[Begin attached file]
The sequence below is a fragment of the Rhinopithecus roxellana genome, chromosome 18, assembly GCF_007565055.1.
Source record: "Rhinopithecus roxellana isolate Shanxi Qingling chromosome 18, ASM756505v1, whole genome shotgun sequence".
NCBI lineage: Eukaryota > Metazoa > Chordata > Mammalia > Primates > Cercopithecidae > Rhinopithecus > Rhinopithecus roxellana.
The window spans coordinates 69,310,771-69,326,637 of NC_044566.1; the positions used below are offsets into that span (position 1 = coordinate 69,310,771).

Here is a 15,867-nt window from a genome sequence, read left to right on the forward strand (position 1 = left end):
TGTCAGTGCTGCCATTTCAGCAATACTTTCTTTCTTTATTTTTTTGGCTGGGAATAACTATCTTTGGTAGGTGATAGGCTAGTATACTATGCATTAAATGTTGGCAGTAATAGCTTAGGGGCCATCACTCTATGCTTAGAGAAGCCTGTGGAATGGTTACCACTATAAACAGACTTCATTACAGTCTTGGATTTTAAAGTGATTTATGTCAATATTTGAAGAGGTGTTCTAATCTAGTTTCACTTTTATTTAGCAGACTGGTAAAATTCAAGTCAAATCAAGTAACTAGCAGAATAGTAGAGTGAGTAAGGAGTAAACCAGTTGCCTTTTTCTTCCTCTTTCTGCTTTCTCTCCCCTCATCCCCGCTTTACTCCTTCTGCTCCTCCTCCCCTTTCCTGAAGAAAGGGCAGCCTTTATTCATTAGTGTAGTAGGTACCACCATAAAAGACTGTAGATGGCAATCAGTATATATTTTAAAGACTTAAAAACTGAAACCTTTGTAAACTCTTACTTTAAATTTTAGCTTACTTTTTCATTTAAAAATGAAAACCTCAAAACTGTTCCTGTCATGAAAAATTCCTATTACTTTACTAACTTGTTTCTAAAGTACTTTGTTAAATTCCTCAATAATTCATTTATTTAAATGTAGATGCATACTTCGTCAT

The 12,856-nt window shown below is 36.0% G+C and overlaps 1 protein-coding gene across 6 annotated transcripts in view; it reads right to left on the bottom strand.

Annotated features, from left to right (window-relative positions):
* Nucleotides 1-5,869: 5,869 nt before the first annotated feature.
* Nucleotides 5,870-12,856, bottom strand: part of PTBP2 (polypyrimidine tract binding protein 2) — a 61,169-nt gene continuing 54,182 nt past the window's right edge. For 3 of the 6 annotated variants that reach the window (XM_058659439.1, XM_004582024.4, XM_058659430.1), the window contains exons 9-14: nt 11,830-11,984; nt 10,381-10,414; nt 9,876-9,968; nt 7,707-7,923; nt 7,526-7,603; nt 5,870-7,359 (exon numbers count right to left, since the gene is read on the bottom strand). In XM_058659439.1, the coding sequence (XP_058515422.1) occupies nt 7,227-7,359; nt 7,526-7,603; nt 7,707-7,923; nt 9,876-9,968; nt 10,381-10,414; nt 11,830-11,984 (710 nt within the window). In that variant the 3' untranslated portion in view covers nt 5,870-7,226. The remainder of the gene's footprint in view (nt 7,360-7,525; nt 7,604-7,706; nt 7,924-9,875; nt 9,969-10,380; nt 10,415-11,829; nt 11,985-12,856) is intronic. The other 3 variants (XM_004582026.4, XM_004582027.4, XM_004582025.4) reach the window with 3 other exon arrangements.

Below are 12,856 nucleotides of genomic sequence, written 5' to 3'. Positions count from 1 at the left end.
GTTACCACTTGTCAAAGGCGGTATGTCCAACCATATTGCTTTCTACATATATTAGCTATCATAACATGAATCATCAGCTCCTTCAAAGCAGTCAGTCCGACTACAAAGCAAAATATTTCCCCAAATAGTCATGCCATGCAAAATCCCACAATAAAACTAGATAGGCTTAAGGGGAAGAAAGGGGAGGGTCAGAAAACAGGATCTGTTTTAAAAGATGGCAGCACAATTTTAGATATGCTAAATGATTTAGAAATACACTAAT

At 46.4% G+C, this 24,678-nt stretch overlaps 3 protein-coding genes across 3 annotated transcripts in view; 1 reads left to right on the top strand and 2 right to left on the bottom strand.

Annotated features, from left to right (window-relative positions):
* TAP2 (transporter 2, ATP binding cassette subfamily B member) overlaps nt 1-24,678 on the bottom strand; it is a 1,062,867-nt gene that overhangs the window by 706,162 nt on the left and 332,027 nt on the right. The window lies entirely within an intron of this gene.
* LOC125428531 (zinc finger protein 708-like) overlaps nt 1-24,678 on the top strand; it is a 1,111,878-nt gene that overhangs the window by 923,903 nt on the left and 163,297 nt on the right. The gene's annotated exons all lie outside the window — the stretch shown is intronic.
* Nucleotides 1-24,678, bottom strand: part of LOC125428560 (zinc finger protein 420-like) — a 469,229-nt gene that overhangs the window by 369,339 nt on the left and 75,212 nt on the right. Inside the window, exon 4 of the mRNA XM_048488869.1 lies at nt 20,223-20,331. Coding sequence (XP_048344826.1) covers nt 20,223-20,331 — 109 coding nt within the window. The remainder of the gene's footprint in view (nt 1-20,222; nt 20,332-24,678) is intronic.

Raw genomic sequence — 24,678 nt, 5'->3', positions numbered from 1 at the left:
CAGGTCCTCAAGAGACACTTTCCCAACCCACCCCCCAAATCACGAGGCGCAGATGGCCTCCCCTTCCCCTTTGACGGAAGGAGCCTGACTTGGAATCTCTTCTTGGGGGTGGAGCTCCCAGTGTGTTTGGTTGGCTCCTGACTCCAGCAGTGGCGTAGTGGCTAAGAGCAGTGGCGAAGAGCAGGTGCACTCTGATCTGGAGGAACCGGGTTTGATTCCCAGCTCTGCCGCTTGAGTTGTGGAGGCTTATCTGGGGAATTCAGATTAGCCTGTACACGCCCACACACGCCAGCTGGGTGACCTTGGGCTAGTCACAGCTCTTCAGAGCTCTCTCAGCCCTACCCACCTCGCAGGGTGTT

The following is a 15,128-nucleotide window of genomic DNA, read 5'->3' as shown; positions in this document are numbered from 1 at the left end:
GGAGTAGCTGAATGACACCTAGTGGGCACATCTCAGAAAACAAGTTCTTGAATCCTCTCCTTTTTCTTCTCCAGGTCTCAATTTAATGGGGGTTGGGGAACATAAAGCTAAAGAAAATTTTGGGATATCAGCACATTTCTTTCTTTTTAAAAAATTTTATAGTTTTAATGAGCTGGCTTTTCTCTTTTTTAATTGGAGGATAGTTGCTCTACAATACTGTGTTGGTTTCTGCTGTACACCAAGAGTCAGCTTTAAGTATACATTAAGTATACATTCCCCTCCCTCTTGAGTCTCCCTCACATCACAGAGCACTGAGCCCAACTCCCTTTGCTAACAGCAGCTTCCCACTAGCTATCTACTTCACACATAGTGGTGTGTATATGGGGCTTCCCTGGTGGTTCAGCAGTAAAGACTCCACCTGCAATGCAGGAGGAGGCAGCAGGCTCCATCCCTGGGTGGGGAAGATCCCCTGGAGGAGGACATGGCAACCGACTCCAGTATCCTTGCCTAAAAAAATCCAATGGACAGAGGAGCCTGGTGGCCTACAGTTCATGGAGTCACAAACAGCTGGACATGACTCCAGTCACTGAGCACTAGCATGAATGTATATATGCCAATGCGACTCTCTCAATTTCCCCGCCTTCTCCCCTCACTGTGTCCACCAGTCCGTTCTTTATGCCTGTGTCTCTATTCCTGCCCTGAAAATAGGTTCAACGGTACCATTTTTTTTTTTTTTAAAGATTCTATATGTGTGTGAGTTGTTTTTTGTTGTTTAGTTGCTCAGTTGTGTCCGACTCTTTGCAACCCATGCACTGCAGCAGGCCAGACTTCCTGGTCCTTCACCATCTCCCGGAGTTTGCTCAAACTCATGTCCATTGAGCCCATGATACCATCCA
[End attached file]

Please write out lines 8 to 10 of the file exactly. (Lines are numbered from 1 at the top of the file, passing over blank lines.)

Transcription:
Annotated features, from left to right (window-relative positions):
* Nucleotides 1-5,869: 5,869 nt before the first annotated feature.
* Nucleotides 5,870-12,856, bottom strand: part of PTBP2 (polypyrimidine tract binding protein 2) — a 61,169-nt gene continuing 54,182 nt past the window's right edge. For 3 of the 6 annotated variants that reach the window (XM_058659439.1, XM_004582024.4, XM_058659430.1), the window contains exons 9-14: nt 11,830-11,984; nt 10,381-10,414; nt 9,876-9,968; nt 7,707-7,923; nt 7,526-7,603; nt 5,870-7,359 (exon numbers count right to left, since the gene is read on the bottom strand). In XM_058659439.1, the coding sequence (XP_058515422.1) occupies nt 7,227-7,359; nt 7,526-7,603; nt 7,707-7,923; nt 9,876-9,968; nt 10,381-10,414; nt 11,830-11,984 (710 nt within the window). In that variant the 3' untranslated portion in view covers nt 5,870-7,226. The remainder of the gene's footprint in view (nt 7,360-7,525; nt 7,604-7,706; nt 7,924-9,875; nt 9,969-10,380; nt 10,415-11,829; nt 11,985-12,856) is intronic. The other 3 variants (XM_004582026.4, XM_004582027.4, XM_004582025.4) reach the window with 3 other exon arrangements.